Bandipur National Park is the gateway to the Nilgiris for most travelers from Bangalore and Mysore. It is perhaps the most celebrated and well known among the south Indian wild life parks and sanctuaries. It is an important part of the very diverse ecosystem of the Nilgiri biosphere. Its contiguous extension into other forest reserves makes this Tiger Reserve a significant player in maintaining the ecological balance of this region. Coupled with that is the socioeconomic significance of it being the passage to the states of Tamil Nadu and Kerala. The more you learn about this region, the more you begin to fathom how delicate this balance is, between nature, wildlife and local human habitat, and movement along the economic lifelines of national highways connecting the three states.
The Nilgiris provide a perfect backdrop to scenes from the Bandipur and Mudumalai forests.
While it has earned its fame largely as a Tiger Reserve, the Bandipur National Park ushers you to the foothills of the beautiful Nilgiris, and leads to the queen of hill stations, Ooty. At the North-western side it connects to the Wayanad Wild Life Sanctuary of Kerala as the Kollegala-Kozhikode highway cuts through it. This gives a fair idea of the amount of human and material movement that this park is subjected to. Growing demands of easing the curbs on night traffic movement, particularly to and from Kerala, brings this Tiger Reserve to the brink of an uncertain outcome of human decisions.
The Bandipur and the Mudumalai forests merge with each other without a break even as you cross the forest check-posts of Karnataka and Tamil Nadu, with less than hundred metres separating the two. So it is a big stretch of dense forests that one gets to enjoy while driving to Ooty before the uphill climb starts. Well into the Mudumalai Tiger Reserve, the road to Ooty splits into two at Theppakadu. Two different route options present themselves, one much shorter but with a steeper climb to Ooty than the other. The differences between the two routes do not end at that, but let us leave that for a later occasion to talk about.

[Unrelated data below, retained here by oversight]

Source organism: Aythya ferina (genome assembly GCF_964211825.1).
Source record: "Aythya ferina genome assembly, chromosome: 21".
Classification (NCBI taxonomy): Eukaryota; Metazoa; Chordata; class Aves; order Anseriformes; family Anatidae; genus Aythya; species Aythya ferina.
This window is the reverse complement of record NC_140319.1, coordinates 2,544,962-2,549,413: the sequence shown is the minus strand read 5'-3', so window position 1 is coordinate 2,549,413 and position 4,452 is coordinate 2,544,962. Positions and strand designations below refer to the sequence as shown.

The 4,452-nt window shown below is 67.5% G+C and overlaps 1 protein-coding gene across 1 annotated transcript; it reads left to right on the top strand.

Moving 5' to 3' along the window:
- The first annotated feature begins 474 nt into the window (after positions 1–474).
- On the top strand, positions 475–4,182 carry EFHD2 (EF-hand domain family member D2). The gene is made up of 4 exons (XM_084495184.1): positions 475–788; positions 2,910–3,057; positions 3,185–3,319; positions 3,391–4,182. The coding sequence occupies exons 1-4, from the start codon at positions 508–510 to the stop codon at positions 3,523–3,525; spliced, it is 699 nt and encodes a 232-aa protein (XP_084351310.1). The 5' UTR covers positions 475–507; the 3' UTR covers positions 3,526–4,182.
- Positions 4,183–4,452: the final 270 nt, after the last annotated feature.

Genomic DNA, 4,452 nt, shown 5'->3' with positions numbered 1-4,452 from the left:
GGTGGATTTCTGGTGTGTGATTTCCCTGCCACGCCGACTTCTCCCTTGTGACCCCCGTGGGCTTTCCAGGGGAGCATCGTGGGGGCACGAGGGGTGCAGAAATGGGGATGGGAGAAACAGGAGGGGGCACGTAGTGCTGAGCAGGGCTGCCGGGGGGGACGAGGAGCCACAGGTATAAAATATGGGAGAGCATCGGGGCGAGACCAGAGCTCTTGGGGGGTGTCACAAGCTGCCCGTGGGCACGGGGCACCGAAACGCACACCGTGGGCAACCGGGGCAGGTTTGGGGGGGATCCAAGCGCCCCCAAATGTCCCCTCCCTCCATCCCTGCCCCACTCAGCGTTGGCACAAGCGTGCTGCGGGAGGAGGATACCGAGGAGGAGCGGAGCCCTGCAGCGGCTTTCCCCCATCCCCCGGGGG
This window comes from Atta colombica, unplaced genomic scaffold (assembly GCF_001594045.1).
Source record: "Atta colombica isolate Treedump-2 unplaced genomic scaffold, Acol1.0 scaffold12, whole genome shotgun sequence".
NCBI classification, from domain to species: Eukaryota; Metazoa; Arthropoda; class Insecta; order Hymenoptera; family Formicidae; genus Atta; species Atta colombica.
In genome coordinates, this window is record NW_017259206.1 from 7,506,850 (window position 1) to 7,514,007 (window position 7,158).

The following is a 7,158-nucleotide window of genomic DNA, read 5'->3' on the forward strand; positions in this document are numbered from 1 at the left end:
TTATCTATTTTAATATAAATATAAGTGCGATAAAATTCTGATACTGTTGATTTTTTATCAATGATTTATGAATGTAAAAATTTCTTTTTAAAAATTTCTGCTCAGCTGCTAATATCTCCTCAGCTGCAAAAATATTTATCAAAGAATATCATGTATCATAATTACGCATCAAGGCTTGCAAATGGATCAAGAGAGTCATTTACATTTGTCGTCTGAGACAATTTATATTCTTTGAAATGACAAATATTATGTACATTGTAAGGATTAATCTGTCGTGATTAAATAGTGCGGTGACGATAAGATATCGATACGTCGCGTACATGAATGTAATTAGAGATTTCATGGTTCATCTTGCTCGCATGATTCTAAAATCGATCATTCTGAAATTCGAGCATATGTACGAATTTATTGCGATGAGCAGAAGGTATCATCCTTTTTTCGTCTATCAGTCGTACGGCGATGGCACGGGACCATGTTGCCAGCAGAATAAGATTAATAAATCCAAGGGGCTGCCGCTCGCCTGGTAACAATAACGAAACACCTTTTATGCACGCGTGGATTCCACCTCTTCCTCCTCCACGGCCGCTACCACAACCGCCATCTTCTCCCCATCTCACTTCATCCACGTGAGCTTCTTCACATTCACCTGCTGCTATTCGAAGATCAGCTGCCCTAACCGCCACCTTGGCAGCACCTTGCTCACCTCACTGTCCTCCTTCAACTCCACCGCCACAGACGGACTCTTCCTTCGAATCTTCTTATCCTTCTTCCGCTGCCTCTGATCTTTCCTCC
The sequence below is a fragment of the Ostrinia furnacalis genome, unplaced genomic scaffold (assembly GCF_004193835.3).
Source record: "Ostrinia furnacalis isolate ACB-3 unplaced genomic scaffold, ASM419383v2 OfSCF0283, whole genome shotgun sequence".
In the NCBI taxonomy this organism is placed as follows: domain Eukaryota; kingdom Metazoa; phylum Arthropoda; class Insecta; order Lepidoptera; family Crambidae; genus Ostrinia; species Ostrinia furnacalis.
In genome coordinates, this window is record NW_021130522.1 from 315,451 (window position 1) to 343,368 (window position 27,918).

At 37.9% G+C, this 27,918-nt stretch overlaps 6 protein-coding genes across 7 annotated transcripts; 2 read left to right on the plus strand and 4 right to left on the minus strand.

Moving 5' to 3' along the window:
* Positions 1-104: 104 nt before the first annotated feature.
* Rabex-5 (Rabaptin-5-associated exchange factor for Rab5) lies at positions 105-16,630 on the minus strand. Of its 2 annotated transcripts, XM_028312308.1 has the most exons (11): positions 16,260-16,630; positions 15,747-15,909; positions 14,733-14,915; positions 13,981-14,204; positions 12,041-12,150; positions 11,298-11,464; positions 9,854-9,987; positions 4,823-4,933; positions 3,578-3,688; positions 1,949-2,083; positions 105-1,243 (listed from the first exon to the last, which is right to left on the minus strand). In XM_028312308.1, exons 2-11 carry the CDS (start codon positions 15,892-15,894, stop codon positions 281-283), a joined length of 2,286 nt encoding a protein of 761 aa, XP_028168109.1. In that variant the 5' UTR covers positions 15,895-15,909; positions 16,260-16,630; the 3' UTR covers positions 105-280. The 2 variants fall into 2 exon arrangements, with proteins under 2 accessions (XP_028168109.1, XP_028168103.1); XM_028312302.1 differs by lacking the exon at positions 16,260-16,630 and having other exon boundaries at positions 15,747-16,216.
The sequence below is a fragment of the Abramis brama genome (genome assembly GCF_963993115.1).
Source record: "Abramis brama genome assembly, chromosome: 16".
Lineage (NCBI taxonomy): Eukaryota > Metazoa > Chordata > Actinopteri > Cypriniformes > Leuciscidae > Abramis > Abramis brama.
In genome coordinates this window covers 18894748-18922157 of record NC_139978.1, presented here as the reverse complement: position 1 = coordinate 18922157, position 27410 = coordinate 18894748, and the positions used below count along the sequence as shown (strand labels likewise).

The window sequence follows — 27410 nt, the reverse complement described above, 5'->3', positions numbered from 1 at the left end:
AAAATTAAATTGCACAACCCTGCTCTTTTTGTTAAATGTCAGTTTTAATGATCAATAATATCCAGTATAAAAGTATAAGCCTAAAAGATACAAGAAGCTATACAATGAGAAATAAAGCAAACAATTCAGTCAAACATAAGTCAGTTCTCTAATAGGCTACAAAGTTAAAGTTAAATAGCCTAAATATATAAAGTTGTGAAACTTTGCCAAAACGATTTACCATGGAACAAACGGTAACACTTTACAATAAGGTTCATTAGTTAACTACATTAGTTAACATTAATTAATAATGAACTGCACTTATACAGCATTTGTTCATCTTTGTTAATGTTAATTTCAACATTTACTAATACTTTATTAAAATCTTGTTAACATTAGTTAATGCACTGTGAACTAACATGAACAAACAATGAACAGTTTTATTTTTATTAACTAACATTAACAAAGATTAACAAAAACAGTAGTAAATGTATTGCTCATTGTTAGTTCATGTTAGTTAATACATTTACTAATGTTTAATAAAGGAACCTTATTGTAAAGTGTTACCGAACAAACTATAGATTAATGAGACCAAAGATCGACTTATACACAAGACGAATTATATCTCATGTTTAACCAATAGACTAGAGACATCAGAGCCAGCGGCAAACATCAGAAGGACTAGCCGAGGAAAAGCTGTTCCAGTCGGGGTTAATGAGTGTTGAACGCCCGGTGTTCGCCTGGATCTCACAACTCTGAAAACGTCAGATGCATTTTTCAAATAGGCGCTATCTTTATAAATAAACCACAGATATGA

The wild life in Bandipur is similar to that in the Nagerhole forests, with a good count of predators and a strong prey base. My encounters with the predators have been relatively few here, compared to my experiences in the Nagerhole National Park, though I know of many who have been luckier than me. I did chance upon a tiger in one of my recent safaris, but that was probably after a dozen attempts. Leopards too have been a rare sight, with only a few distant fleeting views. However, the unpredictability of such wild life sightings is what keeps you excited to get back every time. Speaking of which, my best tiger sighting in Bandipur has not been while in an organized jungle safari but at a time that I had expected it the least. It was after spending one New Year’s Eve in the Emerald region near Ooty, that I was driving through Bandipur on my way back. One kilometre into the state of Karnataka after crossing the forest check-post at the border, we were treated to a sight that one dreams for a lifetime about – a full grown adult tiger crossing the highway barely a hundred feet away from us. While the few vehicles on both sides stood still as if in reverence, this royal form with streaks of orange, black and white on its shining coat, moved across the windshield view and disappeared into the bushes.